A scoping review on policies to reduce tobacco availability by regulating retail environment
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Bielefeld University, Bielefeld, Germany
Bath University, Bath, United Kingdom
King’s College London, London, United Kingdom
University of Bremen, Bremen, Germany
Publication date: 2022-07-05
Tob. Prev. Cessation 2022;8(Supplement):A110
In 2005, the World Health Organization Framework Convention on Tobacco Control (FCTC) entered into force. This treaty was developed in response to the global tobacco epidemic, and it includes measures to reduce both demand for and supply of tobacco. The measures related to demand reduction include raising tax, providing cessation services, promoting smokefree public places, banning advertising, and raising awareness. However, there are a limited number of measures for supply reduction, and these mainly include fighting illicit trade, banning sales to minors and providing alternatives to tobacco workers and growers. Unlike regulation of many other goods and services that have been subjected to retail restrictions, there is a lack of resources about restricting tobacco availability through regulation of tobacco retail environment.

Considering the potential of retail environment regulations in reducing tobacco supply and consequently reducing tobacco use, this scoping review aims to identify relevant measures.

This scoping review examines interventions, policies, and legislation to regulate tobacco retail environment to reduce tobacco availability. This was done by searching all FCTC and its Conference of Parties decisions, a grey literature search including tobacco control databases, a scoping communication with the focal points of the 182 FCTC Parties, and a databases search in PubMed, EMBASE, Cochrane Library, Global Health, and Web of Science.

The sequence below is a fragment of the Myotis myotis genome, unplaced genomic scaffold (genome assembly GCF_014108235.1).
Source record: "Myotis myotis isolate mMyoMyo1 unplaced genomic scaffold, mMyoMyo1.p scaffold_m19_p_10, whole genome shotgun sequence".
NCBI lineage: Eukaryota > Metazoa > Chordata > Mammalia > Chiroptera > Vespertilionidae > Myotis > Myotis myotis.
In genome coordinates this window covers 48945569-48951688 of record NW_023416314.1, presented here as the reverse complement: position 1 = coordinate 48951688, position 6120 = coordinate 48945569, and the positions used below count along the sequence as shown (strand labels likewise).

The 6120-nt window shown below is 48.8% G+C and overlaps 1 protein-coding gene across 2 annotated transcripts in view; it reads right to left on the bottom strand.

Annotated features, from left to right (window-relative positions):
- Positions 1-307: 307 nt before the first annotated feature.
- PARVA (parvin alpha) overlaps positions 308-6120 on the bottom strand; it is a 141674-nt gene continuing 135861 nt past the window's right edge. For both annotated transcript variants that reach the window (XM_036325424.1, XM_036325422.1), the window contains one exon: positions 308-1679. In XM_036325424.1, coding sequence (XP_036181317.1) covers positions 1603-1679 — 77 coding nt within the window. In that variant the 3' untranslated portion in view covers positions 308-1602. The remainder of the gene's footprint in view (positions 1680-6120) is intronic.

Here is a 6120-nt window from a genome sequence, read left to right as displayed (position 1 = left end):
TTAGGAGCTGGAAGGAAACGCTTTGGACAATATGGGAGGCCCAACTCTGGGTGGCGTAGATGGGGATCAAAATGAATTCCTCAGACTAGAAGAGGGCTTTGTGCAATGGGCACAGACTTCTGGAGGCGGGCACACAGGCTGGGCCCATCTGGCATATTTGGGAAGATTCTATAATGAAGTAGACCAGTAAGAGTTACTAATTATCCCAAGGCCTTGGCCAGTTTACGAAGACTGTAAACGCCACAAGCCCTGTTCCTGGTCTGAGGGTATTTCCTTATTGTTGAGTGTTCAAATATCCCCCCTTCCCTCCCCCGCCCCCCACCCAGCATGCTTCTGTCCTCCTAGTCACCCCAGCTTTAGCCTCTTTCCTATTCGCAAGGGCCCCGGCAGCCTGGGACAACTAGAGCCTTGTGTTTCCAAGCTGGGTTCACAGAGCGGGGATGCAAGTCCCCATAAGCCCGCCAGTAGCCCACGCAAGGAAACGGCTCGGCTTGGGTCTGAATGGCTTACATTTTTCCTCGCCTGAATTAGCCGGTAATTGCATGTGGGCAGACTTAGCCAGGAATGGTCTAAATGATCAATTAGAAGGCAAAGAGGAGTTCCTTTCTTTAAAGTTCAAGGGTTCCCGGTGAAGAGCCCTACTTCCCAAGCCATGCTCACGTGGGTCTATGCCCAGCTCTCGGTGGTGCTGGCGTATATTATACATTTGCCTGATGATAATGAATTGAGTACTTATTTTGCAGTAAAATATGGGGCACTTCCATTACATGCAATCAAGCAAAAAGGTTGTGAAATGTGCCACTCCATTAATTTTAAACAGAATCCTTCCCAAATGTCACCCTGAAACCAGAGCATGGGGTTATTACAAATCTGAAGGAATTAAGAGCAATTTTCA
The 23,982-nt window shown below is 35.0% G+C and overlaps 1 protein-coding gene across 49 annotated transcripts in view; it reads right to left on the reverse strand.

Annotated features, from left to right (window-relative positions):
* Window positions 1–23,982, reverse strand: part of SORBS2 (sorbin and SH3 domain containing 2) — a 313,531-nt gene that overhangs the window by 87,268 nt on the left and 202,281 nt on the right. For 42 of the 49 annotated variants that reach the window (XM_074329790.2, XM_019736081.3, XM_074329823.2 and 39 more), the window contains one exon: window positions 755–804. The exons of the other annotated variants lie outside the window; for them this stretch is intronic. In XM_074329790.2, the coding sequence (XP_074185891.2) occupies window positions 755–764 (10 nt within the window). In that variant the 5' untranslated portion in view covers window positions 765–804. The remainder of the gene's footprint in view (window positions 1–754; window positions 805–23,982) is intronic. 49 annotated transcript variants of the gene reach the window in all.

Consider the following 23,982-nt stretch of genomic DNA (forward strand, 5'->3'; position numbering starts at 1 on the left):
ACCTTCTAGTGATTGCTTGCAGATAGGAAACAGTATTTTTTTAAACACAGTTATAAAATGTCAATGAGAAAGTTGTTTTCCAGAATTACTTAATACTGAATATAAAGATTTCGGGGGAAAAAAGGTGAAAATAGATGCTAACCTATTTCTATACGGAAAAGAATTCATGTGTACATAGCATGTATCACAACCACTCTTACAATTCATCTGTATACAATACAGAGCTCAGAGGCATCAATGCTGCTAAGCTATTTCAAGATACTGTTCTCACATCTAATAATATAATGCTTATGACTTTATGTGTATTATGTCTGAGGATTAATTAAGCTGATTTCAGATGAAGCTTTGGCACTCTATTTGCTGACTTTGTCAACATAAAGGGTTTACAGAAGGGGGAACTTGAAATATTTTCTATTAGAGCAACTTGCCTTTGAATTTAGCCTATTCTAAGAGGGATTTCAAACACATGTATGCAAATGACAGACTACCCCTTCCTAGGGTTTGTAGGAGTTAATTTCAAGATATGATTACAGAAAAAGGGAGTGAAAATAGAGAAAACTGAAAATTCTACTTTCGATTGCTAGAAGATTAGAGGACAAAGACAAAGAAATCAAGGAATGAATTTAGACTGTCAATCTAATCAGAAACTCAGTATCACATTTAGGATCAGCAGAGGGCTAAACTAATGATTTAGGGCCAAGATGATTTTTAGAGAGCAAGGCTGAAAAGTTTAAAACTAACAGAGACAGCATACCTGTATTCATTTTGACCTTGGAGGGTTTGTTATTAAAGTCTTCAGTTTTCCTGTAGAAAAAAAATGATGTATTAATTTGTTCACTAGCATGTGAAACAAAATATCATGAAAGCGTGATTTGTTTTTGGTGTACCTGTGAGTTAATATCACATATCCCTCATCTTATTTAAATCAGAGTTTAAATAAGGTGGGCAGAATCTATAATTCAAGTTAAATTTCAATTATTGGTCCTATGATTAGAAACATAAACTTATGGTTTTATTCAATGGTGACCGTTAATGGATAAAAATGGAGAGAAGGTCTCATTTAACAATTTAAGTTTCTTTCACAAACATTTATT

Themes of measures were identified to reduce tobacco availability by regulating retail environment: FCTC and non-FCTC measures. Studies show the effects of regulation of the retail environment in influencing overall tobacco purchases, and there is strong evidence that having fewer retails reduces the level of impulse purchasing of cigarettes and tobacco goods. The measures covered by FCTC are much more implemented than ones not covered by it. Although not widely implemented, many themes of limiting tobacco availability by regulating tobacco retail environment are available.

Further studies to assess such measures, and the adoption of the effective ones to be covered under FCTC decisions would probably increase their adoption by many countries. There is a need for exploring regulating retail environment to reduce tobacco availability and its supply as a theme to be adopted globally for tobacco control.

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